New Jersey just got 600 more websites transparent

From Sunshine Review

Literally, New Jersey just got 600 more websites transparent.   A law passed this last January is requiring 600 local entities,  such as  water utilities, port authorities and county park commissions, to provide budgets, audit reports, meeting dates, contacts and other information on the Internet.

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Things you should have easy access to, but don’t

From Detroit Free Press

About five years ago, finding out whether your new neighbor spent time behind bars for murder, rape, robbery — even writing bad checks — required little more than an Internet connection.

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Editorial: More local compliance on FOI laws needed

From The Journal News

The public’s right to know how government operates — and how it spends taxpayers’ money — supersedes local laws that pledge “confidentiality” and aim to protect the “privacy” of public officials.

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Newspaper wins appeal for 2002 police report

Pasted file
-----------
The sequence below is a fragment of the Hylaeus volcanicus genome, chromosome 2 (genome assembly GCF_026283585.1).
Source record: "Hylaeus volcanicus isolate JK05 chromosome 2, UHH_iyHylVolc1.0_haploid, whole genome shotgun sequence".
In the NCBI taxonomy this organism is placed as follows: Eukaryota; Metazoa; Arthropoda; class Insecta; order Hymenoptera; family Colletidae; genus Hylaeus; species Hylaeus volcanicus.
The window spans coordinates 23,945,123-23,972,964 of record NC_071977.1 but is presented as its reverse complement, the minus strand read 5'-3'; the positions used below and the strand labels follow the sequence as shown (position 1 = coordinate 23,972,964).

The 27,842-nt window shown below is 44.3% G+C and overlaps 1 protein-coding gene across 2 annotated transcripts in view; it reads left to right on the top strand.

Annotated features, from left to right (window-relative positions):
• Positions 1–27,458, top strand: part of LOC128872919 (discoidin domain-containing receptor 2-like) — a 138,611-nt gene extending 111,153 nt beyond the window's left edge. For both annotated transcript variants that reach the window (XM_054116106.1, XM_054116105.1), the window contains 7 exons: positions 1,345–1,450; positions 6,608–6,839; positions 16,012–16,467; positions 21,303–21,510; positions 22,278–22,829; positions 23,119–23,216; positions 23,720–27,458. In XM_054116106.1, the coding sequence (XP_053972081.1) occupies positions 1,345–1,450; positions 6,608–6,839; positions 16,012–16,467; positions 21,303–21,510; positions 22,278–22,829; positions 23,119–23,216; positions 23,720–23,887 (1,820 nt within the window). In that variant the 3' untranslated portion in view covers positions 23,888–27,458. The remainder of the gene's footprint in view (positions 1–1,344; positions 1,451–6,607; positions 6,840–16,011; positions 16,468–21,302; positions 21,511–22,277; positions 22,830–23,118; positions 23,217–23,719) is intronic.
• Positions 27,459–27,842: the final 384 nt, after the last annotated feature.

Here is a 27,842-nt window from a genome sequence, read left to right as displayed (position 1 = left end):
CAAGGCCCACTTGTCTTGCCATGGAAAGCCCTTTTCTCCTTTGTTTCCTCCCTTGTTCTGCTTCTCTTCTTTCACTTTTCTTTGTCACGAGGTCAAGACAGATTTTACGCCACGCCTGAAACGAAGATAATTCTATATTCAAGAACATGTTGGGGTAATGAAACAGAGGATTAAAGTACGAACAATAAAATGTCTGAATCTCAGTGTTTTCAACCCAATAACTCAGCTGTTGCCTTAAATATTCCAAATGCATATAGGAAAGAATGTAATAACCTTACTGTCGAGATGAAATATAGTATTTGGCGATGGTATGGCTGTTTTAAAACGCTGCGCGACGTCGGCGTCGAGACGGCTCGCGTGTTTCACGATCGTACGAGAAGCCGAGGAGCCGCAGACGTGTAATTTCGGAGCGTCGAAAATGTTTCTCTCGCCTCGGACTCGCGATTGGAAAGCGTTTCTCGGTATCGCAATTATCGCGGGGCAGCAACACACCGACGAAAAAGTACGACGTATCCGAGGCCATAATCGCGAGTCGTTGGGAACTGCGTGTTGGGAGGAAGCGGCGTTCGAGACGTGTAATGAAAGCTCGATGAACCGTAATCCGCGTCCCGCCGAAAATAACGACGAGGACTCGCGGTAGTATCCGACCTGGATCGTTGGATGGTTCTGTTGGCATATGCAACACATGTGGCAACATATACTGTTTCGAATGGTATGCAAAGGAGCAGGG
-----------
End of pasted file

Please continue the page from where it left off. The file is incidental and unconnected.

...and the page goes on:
From ForestLeaves:

Hillside Police Department must turn over a 2002 police report describing the arrest of Emanuel “Chris” Welch for domestic battery, the Illinois attorney general ordered Friday.

Forest Leaves has been seeking the report since January, but Hillside police refused a Freedom of Information Act request, saying there was no arrest and that the matter was private.

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County in Illinois Goes On Twitter To Ask For Citizen Feedback On Public Records Policy

From Sunshine Review:

A very important component of open government involves collaboration between governments and citizens. The purpose of transparency is so that citizens can play their role in holding governments accountable. Also, because governments need to answer to citizens because they work to serve our interests, it is proper that they involve us in key decisions.

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